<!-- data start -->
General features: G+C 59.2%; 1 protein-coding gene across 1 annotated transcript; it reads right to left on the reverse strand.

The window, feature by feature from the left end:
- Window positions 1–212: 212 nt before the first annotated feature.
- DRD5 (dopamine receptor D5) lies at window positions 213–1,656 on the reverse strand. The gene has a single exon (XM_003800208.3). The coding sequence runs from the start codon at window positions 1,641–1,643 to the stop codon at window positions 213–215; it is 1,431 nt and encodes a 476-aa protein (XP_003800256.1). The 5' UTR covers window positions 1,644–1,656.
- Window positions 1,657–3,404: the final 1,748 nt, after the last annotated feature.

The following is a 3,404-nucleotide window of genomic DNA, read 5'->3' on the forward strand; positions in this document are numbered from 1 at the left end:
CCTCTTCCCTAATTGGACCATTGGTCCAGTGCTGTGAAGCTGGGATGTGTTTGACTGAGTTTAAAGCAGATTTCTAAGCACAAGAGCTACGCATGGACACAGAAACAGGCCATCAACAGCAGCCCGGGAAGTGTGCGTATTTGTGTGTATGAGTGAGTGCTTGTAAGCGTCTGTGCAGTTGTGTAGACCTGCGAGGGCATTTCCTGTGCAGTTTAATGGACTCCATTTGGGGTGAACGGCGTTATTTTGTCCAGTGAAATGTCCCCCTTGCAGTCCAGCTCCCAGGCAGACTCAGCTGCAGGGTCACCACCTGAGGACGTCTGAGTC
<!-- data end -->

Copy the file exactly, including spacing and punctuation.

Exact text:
General features: G+C 59.2%; 1 protein-coding gene across 1 annotated transcript; it reads right to left on the reverse strand.

The window, feature by feature from the left end:
- Window positions 1–212: 212 nt before the first annotated feature.
- DRD5 (dopamine receptor D5) lies at window positions 213–1,656 on the reverse strand. The gene has a single exon (XM_003800208.3). The coding sequence runs from the start codon at window positions 1,641–1,643 to the stop codon at window positions 213–215; it is 1,431 nt and encodes a 476-aa protein (XP_003800256.1). The 5' UTR covers window positions 1,644–1,656.
- Window positions 1,657–3,404: the final 1,748 nt, after the last annotated feature.

The following is a 3,404-nucleotide window of genomic DNA, read 5'->3' on the forward strand; positions in this document are numbered from 1 at the left end:
CCTCTTCCCTAATTGGACCATTGGTCCAGTGCTGTGAAGCTGGGATGTGTTTGACTGAGTTTAAAGCAGATTTCTAAGCACAAGAGCTACGCATGGACACAGAAACAGGCCATCAACAGCAGCCCGGGAAGTGTGCGTATTTGTGTGTATGAGTGAGTGCTTGTAAGCGTCTGTGCAGTTGTGTAGACCTGCGAGGGCATTTCCTGTGCAGTTTAATGGACTCCATTTGGGGTGAACGGCGTTATTTTGTCCAGTGAAATGTCCCCCTTGCAGTCCAGCTCCCAGGCAGACTCAGCTGCAGGGTCACCACCTGAGGACGTCTGAGTC